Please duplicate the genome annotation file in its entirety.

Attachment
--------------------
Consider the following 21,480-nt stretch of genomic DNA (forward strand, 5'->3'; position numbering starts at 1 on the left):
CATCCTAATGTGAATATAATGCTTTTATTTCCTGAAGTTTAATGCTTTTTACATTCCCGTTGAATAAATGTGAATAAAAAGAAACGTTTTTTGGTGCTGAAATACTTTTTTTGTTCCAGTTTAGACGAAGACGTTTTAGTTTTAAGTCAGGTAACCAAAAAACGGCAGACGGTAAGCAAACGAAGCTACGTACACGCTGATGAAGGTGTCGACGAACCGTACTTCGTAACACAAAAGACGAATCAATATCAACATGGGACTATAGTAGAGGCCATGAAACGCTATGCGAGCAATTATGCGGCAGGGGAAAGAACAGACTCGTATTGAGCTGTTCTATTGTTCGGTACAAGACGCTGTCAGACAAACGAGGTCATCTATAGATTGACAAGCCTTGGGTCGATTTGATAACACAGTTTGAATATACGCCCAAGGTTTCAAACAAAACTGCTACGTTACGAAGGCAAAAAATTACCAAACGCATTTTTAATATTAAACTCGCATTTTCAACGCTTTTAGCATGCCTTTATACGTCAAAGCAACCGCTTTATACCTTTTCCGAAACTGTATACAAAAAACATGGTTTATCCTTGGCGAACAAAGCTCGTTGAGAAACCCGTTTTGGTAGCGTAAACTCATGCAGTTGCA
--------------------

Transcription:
Consider the following 21,480-nt stretch of genomic DNA (forward strand, 5'->3'; position numbering starts at 1 on the left):
CATCCTAATGTGAATATAATGCTTTTATTTCCTGAAGTTTAATGCTTTTTACATTCCCGTTGAATAAATGTGAATAAAAAGAAACGTTTTTTGGTGCTGAAATACTTTTTTTGTTCCAGTTTAGACGAAGACGTTTTAGTTTTAAGTCAGGTAACCAAAAAACGGCAGACGGTAAGCAAACGAAGCTACGTACACGCTGATGAAGGTGTCGACGAACCGTACTTCGTAACACAAAAGACGAATCAATATCAACATGGGACTATAGTAGAGGCCATGAAACGCTATGCGAGCAATTATGCGGCAGGGGAAAGAACAGACTCGTATTGAGCTGTTCTATTGTTCGGTACAAGACGCTGTCAGACAAACGAGGTCATCTATAGATTGACAAGCCTTGGGTCGATTTGATAACACAGTTTGAATATACGCCCAAGGTTTCAAACAAAACTGCTACGTTACGAAGGCAAAAAATTACCAAACGCATTTTTAATATTAAACTCGCATTTTCAACGCTTTTAGCATGCCTTTATACGTCAAAGCAACCGCTTTATACCTTTTCCGAAACTGTATACAAAAAACATGGTTTATCCTTGGCGAACAAAGCTCGTTGAGAAACCCGTTTTGGTAGCGTAAACTCATGCAGTTGCA